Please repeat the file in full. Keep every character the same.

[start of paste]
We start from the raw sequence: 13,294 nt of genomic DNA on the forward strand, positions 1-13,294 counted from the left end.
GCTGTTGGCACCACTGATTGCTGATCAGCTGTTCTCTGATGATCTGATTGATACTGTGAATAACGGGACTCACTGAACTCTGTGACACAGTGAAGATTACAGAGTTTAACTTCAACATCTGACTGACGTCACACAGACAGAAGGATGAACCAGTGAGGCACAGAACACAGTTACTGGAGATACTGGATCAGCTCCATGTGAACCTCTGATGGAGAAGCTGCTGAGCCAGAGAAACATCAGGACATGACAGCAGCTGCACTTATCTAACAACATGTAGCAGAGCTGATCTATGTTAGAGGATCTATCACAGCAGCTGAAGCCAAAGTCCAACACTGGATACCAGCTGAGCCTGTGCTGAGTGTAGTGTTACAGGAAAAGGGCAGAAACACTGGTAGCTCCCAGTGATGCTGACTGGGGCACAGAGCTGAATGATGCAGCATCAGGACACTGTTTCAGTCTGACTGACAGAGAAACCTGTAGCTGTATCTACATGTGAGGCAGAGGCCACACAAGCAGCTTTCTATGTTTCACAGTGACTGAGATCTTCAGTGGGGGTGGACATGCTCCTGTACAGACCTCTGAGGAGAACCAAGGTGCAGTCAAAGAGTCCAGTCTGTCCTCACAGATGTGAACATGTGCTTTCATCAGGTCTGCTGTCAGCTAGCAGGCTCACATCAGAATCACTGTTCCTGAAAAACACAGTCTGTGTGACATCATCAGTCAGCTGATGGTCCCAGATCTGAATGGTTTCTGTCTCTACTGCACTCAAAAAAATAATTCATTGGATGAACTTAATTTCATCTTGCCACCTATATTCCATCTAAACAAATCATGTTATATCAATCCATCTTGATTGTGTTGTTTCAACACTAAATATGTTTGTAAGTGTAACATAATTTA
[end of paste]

We start from the raw sequence: 13,294 nt of genomic DNA on the forward strand, positions 1-13,294 counted from the left end.
GCTGTTGGCACCACTGATTGCTGATCAGCTGTTCTCTGATGATCTGATTGATACTGTGAATAACGGGACTCACTGAACTCTGTGACACAGTGAAGATTACAGAGTTTAACTTCAACATCTGACTGACGTCACACAGACAGAAGGATGAACCAGTGAGGCACAGAACACAGTTACTGGAGATACTGGATCAGCTCCATGTGAACCTCTGATGGAGAAGCTGCTGAGCCAGAGAAACATCAGGACATGACAGCAGCTGCACTTATCTAACAACATGTAGCAGAGCTGATCTATGTTAGAGGATCTATCACAGCAGCTGAAGCCAAAGTCCAACACTGGATACCAGCTGAGCCTGTGCTGAGTGTAGTGTTACAGGAAAAGGGCAGAAACACTGGTAGCTCCCAGTGATGCTGACTGGGGCACAGAGCTGAATGATGCAGCATCAGGACACTGTTTCAGTCTGACTGACAGAGAAACCTGTAGCTGTATCTACATGTGAGGCAGAGGCCACACAAGCAGCTTTCTATGTTTCACAGTGACTGAGATCTTCAGTGGGGGTGGACATGCTCCTGTACAGACCTCTGAGGAGAACCAAGGTGCAGTCAAAGAGTCCAGTCTGTCCTCACAGATGTGAACATGTGCTTTCATCAGGTCTGCTGTCAGCTAGCAGGCTCACATCAGAATCACTGTTCCTGAAAAACACAGTCTGTGTGACATCATCAGTCAGCTGATGGTCCCAGATCTGAATGGTTTCTGTCTCTACTGCACTCAAAAAAATAATTCATTGGATGAACTTAATTTCATCTTGCCACCTATATTCCATCTAAACAAATCATGTTATATCAATCCATCTTGATTGTGTTGTTTCAACACTAAATATGTTTGTAAGTGTAACATAATTTA